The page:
** In South America, this is the only non-Latin show to air nowadays in over-the-air channels (aside from occasional Brazilian soaps). ''WesternAnimation/TheSimpsonsMovie'' confirmed the show's popularity, being the highest-grossing movie of 2007 in Argentina, as well in the rest of the region, [[SugarWiki/MomentOfAwesome bringing back audiences to theaters after decades]].
*** Note that the "classic" Latin American dub (until season 15) was notable among imports for replacing most North American-centric references to more localized ones (as well as translated names). This largely ended after the (infamous) voice actor "switcheroo", with more recent episodes becoming less popular.
* GrowingTheBeard: Seasons 2 and 3, as the show became funnier and the characterization improved while the animation issues from Season 1 were resolved.
** Late season 2 onward especially, as the show became less and less Bart-centric and embraced the idea of being a wider ensemble piece.
* HellIsThatNoise: That horrifying background music at the end of "Rosebud" when a cyborg Mr. Burns and his faithful robot dog Smithers run off into the sunset in the year 1,000,000 A.D., which was also used at the beginning of "Bart's Girlfriend" when the kids try to ditch going to church (and a Jewish kid named Schlomo ditching his violin lesson).
* HarsherInHindsight: In "Fear of Flying", Homer didn’t want Marge to go to therapy because he thought it would turn her against him. In "Specs and the City", he finds out that she is in therapy and he is her biggest complaint.
** In "Lisa’s First Word", Bart spent the entire episode resenting Lisa because he felt that his parents were disregarding him as she was getting all the attention. Eventually, he is about to run away until Lisa says her first word, "Bart". Then comes "Lisa’s Sax" where that is exactly what happens.
*** Taken even further when Marge eventually admits she sees all of her children as ReplacementGoldfish, making Lisa a serious case of the MiddleChildSyndrome.
** In "Beyond Blunderdome" guest star Creator/MelGibson is genuinely shocked when audiences react badly to his ultra-violent climactic blood bath ending to his remake of ''Mr. Smith Goes To Washington'' (see WhatAnIdiot! below). A few years later Gibson's life and career would spiral out of control when he couldn't cope with general audiences reacting badly to his very bloody 2004 Crucifixion film ''The Passion of the Christ'', seriously damaging his reputation in the process as he suffered a serious nervous breakdown complete with alcohol relapse and the end of his long standing marriage to Robin Moore.
** ''Bart of Darkness'': Bart worrying that Maude is dead doesn't seem so funny now that Maude [[KilledOffForReal really]] ''[[KilledOffForReal is]]'' [[Recap/TheSimpsonsS11E14AloneAgainNaturaDiddily dead]].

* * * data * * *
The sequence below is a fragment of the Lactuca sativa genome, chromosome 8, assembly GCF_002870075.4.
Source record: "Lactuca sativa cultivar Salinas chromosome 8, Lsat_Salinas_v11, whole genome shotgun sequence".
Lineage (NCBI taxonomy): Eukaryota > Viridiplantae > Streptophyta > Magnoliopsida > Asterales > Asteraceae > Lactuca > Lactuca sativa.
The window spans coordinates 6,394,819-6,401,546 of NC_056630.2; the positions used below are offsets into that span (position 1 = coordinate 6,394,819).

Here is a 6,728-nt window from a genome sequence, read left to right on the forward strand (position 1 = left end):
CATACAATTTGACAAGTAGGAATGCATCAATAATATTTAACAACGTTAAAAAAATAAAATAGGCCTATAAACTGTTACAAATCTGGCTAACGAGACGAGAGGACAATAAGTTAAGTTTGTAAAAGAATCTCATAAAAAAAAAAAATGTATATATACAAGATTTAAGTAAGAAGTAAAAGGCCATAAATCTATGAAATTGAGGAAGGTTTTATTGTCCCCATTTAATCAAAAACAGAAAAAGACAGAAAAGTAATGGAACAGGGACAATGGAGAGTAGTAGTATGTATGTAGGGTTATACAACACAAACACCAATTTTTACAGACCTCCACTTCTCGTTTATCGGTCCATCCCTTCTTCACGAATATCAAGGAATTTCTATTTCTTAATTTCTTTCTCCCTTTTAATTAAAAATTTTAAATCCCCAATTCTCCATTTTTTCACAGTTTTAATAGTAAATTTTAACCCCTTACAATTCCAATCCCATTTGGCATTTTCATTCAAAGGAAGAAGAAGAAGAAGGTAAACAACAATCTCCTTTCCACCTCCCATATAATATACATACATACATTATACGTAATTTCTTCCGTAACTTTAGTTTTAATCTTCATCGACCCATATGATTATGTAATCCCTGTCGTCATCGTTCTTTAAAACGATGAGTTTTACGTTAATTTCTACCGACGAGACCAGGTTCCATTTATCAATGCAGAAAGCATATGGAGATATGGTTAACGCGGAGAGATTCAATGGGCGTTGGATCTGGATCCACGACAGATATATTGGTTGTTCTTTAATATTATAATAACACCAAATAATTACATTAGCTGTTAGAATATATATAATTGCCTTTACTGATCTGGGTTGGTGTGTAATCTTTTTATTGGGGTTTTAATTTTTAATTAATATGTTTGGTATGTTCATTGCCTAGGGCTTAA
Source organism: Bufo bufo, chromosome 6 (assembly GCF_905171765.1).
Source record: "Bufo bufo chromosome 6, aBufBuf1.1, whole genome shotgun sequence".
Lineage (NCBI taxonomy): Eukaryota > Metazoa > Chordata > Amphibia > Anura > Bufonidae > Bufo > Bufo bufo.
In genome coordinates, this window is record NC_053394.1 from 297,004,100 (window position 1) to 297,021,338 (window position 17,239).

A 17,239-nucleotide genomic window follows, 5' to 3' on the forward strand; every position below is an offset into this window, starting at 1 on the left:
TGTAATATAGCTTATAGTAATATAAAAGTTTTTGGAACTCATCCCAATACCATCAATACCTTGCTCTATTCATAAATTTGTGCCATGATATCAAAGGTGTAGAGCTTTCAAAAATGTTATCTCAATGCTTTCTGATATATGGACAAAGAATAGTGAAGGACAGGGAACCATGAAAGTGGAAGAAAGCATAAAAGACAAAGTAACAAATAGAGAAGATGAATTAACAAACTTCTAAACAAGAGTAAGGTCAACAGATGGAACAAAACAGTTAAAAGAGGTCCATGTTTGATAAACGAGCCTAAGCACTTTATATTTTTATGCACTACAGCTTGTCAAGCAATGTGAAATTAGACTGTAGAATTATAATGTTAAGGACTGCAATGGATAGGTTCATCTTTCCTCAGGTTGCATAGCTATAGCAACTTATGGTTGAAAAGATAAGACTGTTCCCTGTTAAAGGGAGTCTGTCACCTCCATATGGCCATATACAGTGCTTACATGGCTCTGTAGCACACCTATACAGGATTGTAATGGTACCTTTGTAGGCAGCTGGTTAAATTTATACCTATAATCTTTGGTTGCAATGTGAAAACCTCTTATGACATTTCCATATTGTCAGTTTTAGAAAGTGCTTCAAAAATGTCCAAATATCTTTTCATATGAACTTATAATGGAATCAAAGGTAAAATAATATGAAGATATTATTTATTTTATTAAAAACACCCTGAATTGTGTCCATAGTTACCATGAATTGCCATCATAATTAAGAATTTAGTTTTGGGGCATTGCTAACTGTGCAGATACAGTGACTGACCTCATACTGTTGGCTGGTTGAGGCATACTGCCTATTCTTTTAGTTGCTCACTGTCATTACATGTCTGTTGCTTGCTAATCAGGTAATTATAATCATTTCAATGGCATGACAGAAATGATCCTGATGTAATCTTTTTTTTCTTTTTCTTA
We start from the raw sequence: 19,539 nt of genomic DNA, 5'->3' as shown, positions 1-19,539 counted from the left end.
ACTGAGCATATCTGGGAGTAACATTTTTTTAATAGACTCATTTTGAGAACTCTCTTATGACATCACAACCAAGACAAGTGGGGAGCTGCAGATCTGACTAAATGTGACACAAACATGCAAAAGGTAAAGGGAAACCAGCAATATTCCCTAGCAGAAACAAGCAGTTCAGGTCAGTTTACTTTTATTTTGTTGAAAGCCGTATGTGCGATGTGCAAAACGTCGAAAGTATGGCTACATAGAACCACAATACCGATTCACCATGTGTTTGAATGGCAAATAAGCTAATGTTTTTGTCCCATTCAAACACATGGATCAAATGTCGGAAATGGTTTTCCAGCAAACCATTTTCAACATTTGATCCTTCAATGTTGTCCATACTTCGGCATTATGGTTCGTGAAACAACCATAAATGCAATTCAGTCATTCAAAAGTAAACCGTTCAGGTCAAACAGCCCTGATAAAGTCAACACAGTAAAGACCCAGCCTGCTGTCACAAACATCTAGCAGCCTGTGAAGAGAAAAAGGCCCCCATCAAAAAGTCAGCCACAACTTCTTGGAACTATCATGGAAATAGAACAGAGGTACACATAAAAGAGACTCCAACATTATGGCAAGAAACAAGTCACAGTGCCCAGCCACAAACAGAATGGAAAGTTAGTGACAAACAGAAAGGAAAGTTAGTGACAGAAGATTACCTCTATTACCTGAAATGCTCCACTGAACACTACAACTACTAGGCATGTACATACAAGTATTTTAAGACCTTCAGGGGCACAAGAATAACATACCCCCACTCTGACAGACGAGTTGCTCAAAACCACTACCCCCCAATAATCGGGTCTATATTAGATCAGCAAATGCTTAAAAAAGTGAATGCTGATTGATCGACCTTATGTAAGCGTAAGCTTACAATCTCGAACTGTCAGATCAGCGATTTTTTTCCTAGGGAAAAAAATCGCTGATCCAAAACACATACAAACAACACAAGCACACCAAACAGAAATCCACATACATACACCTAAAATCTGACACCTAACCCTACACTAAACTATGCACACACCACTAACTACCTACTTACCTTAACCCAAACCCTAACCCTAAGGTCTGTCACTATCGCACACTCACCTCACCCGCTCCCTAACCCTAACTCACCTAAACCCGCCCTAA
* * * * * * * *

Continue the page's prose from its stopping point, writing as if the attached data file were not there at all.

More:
** Speaking of which, in ''Holidays of Future Passed'', Future Ned mentions that Homer killed Edna, and he is now married Maude's ghost. In 2013, Edna's voice actor, Marcia Wallace, passed away, and the next episode to air is ''Four Regrettings and a Funeral'', Bart's chalkboard gag was [[http://blog.commarts.wisc.edu/wp-content/uploads/2013/11/2745957_orig.jpg this]]. In ''The Man Who Grew Too Much'', Ned dreams about Edna while wearing a black arm band implying that Edna passed away.
** Due to the repeated use of RecycledScript many episodes become this for Bart for example in “The Boys of Bummer” Bart became a social pariah after missing an easy fly ball. Yet the crowed cheered in “MoneyBart” after Bart intentionally lost the game by trying to steel base three times in a row. Because even though Lisa was proven wrong she was technically right making it a happy ending. The same thing when you compare Bart and Lisa’s roles and actions in The Secret War of Lisa Simpson and A Test Before Trying
** Dr. Hibbert's whole situation (by original design and {{Flanderization}}) of being the anti-[[Series/TheCosbyShow Cliff Huxtable]], in light of the ''RealLife'' crimes that BillCosby has done, even ''during'' the filming of said show. Especially in "On a Clear Day I Can't See My Sister", where Hibbert makes a reference to dealing a sexual harassment lawsuit.
* HilariousInHindsight:
** The Flaming Homer/Moe episode centers around a mixed-drink spiked with cough syrup. Flash forward a few years and we have [[http://en.wikipedia.org/wiki/Purple_drank Purple Drank]].
** In an earlier season, after Maude dies Ned goes on a date with Edna Krabappel, who only dates Flanders to get back at Principal Skinner. Come Season 23, the two (Ned and Edna, not Edna and Skinner) are now married. [[spoiler:However, Edna was killed off in 2013.]]
** The season 11 premiere "Beyond Blunderdome" had Mel Gibson (voicing himself) and plays on the idea that he is so admired by the public that it makes him uncomfortable. With ''The Passion of the Christ'' and news about his anti-Semitic and sexist remarks, it looks as if Mel's got his wish. It's both funny and depressing.
** In the Treehouse of Horror short "Clown Without Pity", a naked Homer runs screaming from his bathtub to escape a harpoon-wielding demonic Krusty the Clown doll and passes by Patty, Selma, and Marge as they have lunch together. Patty puts down her fork and says, "There goes the last lingering thread of my heterosexuality." Years after this throwaway joke in a non-canonical Halloween episode, Patty came out of the closet.